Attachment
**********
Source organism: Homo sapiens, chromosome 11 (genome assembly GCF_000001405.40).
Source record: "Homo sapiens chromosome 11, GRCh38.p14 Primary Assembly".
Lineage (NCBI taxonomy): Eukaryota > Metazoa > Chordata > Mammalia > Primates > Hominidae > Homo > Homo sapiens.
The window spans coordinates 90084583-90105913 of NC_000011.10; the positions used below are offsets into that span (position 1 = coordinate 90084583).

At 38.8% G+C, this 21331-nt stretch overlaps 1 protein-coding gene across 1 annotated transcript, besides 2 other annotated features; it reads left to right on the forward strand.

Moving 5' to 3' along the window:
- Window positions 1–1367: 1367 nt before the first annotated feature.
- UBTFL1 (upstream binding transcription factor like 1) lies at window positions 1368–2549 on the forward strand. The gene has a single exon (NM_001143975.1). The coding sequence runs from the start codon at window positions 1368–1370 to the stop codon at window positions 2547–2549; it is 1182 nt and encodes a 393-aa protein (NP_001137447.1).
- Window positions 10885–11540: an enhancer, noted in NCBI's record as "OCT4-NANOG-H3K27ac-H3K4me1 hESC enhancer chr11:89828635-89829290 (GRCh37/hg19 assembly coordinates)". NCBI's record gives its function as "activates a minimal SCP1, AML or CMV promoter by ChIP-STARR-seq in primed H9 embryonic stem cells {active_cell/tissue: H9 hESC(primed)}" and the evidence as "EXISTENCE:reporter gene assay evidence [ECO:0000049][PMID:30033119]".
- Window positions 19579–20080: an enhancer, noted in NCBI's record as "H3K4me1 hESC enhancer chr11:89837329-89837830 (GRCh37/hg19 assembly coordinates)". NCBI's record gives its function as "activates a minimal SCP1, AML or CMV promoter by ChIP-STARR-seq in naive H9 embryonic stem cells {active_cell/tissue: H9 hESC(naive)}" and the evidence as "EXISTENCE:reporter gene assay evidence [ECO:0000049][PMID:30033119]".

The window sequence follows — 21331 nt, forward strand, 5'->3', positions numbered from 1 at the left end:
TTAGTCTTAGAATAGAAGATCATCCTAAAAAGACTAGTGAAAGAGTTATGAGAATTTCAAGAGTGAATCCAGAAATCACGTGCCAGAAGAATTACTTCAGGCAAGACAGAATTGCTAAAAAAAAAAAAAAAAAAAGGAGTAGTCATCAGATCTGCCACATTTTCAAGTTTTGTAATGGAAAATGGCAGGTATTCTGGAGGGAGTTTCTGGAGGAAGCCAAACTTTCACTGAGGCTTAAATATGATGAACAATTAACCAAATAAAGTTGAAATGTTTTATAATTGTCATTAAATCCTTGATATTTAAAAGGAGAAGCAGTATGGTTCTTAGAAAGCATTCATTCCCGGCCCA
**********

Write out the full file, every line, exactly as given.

Source organism: Homo sapiens, chromosome 11 (genome assembly GCF_000001405.40).
Source record: "Homo sapiens chromosome 11, GRCh38.p14 Primary Assembly".
Lineage (NCBI taxonomy): Eukaryota > Metazoa > Chordata > Mammalia > Primates > Hominidae > Homo > Homo sapiens.
The window spans coordinates 90084583-90105913 of NC_000011.10; the positions used below are offsets into that span (position 1 = coordinate 90084583).

At 38.8% G+C, this 21331-nt stretch overlaps 1 protein-coding gene across 1 annotated transcript, besides 2 other annotated features; it reads left to right on the forward strand.

Moving 5' to 3' along the window:
- Window positions 1–1367: 1367 nt before the first annotated feature.
- UBTFL1 (upstream binding transcription factor like 1) lies at window positions 1368–2549 on the forward strand. The gene has a single exon (NM_001143975.1). The coding sequence runs from the start codon at window positions 1368–1370 to the stop codon at window positions 2547–2549; it is 1182 nt and encodes a 393-aa protein (NP_001137447.1).
- Window positions 10885–11540: an enhancer, noted in NCBI's record as "OCT4-NANOG-H3K27ac-H3K4me1 hESC enhancer chr11:89828635-89829290 (GRCh37/hg19 assembly coordinates)". NCBI's record gives its function as "activates a minimal SCP1, AML or CMV promoter by ChIP-STARR-seq in primed H9 embryonic stem cells {active_cell/tissue: H9 hESC(primed)}" and the evidence as "EXISTENCE:reporter gene assay evidence [ECO:0000049][PMID:30033119]".
- Window positions 19579–20080: an enhancer, noted in NCBI's record as "H3K4me1 hESC enhancer chr11:89837329-89837830 (GRCh37/hg19 assembly coordinates)". NCBI's record gives its function as "activates a minimal SCP1, AML or CMV promoter by ChIP-STARR-seq in naive H9 embryonic stem cells {active_cell/tissue: H9 hESC(naive)}" and the evidence as "EXISTENCE:reporter gene assay evidence [ECO:0000049][PMID:30033119]".

The window sequence follows — 21331 nt, forward strand, 5'->3', positions numbered from 1 at the left end:
TTAGTCTTAGAATAGAAGATCATCCTAAAAAGACTAGTGAAAGAGTTATGAGAATTTCAAGAGTGAATCCAGAAATCACGTGCCAGAAGAATTACTTCAGGCAAGACAGAATTGCTAAAAAAAAAAAAAAAAAAAGGAGTAGTCATCAGATCTGCCACATTTTCAAGTTTTGTAATGGAAAATGGCAGGTATTCTGGAGGGAGTTTCTGGAGGAAGCCAAACTTTCACTGAGGCTTAAATATGATGAACAATTAACCAAATAAAGTTGAAATGTTTTATAATTGTCATTAAATCCTTGATATTTAAAAGGAGAAGCAGTATGGTTCTTAGAAAGCATTCATTCCCGGCCCA